No matter where you live on Earth, mid to late June is an excellent time to look for the planet Mercury in your western sky after sunset. On June 23, 2019, Mercury reaches a milestone the evening sky, as this world swings out to its greatest elongation of 25 degrees east of the setting sun. Mercury, the innermost planet of the solar system, is often lost in the sun’s glare. Yet practiced sky watchers know the best chance of catching Mercury after sunset is generally around the time of Mercury’s greatest eastern elongation. That’s because Mercury is now setting its maximum time after sunset.
From most of the world, Mercury now stays out better than 1 1/2 hours after the sun. To spot Mercury, find an unobstructed horizon in the direction of sunset. Then, starting an hour or so after sundown, watch for Mercury to pop out rather low in the western sky and near the sunset point on the horizon.
Remember that binoculars always come in handy for any Mercury quest. Although Mercury is as bright as a 1st-magnitude star, its luster will be dimmed by the sunset afterglow and the murkiness of the thickened atmosphere near your horizon.
If your sky is less than crystal clear, try your luck with binoculars. Scan with them for a bright “star” near the sunset point.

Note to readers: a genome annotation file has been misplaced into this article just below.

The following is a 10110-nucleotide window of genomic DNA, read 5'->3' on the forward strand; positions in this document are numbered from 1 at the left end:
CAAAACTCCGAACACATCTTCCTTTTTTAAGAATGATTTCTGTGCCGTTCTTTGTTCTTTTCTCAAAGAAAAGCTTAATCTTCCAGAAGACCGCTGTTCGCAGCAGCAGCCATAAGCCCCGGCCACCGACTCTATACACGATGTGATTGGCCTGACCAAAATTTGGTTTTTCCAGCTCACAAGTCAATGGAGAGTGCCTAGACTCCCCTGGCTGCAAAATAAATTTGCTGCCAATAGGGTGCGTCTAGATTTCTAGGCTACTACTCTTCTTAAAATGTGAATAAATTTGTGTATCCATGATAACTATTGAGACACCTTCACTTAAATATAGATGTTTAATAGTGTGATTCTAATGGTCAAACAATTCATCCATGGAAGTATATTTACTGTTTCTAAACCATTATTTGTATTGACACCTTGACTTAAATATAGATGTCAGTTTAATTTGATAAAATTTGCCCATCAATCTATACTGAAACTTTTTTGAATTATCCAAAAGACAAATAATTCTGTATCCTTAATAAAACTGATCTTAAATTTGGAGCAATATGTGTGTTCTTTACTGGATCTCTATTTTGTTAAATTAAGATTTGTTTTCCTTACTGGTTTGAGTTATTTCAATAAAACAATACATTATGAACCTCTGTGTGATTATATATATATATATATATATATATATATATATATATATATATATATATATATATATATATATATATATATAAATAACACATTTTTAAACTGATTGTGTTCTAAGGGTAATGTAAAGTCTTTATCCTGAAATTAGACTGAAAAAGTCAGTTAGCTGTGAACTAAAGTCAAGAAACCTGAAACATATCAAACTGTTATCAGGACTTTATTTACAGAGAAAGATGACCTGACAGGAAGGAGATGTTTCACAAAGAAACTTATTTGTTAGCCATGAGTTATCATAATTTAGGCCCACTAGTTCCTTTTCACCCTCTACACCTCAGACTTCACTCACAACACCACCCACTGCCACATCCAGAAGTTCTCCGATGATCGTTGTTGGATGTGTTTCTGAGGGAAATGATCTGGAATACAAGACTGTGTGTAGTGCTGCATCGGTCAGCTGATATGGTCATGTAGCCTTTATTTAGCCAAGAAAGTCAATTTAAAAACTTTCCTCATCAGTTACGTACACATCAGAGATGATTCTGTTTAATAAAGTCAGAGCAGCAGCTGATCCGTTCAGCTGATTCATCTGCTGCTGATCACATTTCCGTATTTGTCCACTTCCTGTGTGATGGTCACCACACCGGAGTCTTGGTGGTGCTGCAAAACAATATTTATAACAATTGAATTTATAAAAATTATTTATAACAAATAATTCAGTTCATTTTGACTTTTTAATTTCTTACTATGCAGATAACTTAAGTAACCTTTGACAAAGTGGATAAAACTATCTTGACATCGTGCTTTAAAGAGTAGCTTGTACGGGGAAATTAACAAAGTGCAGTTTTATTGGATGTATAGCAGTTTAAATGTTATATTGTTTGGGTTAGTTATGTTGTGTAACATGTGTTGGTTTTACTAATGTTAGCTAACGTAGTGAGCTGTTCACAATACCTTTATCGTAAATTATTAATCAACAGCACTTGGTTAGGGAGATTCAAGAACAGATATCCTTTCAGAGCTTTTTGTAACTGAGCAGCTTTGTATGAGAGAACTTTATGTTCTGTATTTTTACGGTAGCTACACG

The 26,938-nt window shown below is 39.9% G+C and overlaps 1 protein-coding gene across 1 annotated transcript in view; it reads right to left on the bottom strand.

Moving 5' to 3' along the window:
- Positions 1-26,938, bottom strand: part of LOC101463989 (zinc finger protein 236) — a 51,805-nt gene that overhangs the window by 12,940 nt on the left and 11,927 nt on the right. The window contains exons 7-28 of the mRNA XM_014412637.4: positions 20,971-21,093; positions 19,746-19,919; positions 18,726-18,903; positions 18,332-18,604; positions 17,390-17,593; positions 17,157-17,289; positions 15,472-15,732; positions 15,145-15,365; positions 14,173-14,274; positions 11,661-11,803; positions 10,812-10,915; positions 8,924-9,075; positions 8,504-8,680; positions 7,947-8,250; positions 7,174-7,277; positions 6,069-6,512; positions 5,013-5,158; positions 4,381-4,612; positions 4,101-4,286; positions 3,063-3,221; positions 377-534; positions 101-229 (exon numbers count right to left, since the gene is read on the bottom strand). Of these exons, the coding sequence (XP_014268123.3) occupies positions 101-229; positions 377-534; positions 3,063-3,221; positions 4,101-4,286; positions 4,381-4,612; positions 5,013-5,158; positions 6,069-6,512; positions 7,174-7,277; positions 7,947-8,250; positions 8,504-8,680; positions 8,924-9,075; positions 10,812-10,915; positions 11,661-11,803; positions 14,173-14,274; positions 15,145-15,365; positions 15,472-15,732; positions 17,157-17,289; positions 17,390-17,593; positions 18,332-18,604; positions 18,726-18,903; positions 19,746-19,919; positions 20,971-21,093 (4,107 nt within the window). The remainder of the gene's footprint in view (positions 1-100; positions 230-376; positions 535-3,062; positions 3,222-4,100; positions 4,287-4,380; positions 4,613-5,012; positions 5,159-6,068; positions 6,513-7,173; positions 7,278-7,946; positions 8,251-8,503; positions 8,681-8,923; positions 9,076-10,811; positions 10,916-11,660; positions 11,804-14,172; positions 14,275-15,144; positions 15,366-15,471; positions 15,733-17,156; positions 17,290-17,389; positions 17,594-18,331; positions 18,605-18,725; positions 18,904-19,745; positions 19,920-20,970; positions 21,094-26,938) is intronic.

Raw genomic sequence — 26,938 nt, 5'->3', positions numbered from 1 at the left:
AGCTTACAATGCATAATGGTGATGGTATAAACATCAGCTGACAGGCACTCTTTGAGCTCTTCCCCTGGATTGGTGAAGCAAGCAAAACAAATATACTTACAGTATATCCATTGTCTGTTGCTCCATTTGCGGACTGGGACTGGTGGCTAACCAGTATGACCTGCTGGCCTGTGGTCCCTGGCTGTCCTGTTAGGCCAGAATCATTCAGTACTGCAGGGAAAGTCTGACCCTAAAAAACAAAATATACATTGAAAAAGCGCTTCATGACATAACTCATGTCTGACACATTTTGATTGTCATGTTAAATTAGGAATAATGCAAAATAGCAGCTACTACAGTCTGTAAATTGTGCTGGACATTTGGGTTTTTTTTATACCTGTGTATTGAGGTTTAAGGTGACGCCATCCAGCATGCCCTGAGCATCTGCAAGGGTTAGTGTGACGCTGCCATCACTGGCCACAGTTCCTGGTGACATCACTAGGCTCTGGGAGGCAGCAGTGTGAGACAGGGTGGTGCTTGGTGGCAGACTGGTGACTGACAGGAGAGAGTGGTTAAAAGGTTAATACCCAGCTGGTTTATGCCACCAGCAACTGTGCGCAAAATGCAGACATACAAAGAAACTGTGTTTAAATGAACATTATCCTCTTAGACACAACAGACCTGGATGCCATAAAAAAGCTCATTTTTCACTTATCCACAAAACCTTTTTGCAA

With binoculars, you might also catch the red planet Mars taking the stage with Mercury in a single binocular field around this time. Mars is a solid three times fainter than Mercury, so it’s doubtful that you’ll spot the red planet without an optical aid. See their respective positions in our sky – as viewed from the Northern Hemisphere – on the chart above. The chart below shows their positions relative to one another in orbit around the sun:
Mercury’s reign in the evening sky started on May 21, 2019, and will end on July 21, 2019. After today, Mercury will fall sunward, or in the direction of sunset.
What’s more, Mercury’s waning phase is causing this planet to dim day by day. By early July, the fading planet will be easier to spot from the Southern Hemisphere than at mid-northern latitudes.
Bottom line: While the opportunity is at hand, try to spot Mercury, the solar system’s innermost planet, in late June 2019.
Bruce McClure has served as lead writer for EarthSky's popular Tonight pages since 2004. He's a sundial aficionado, whose love for the heavens has taken him to Lake Titicaca in Bolivia and sailing in the North Atlantic, where he earned his celestial navigation certificate through the School of Ocean Sailing and Navigation. He also writes and hosts public astronomy programs and planetarium programs in and around his home in upstate New York.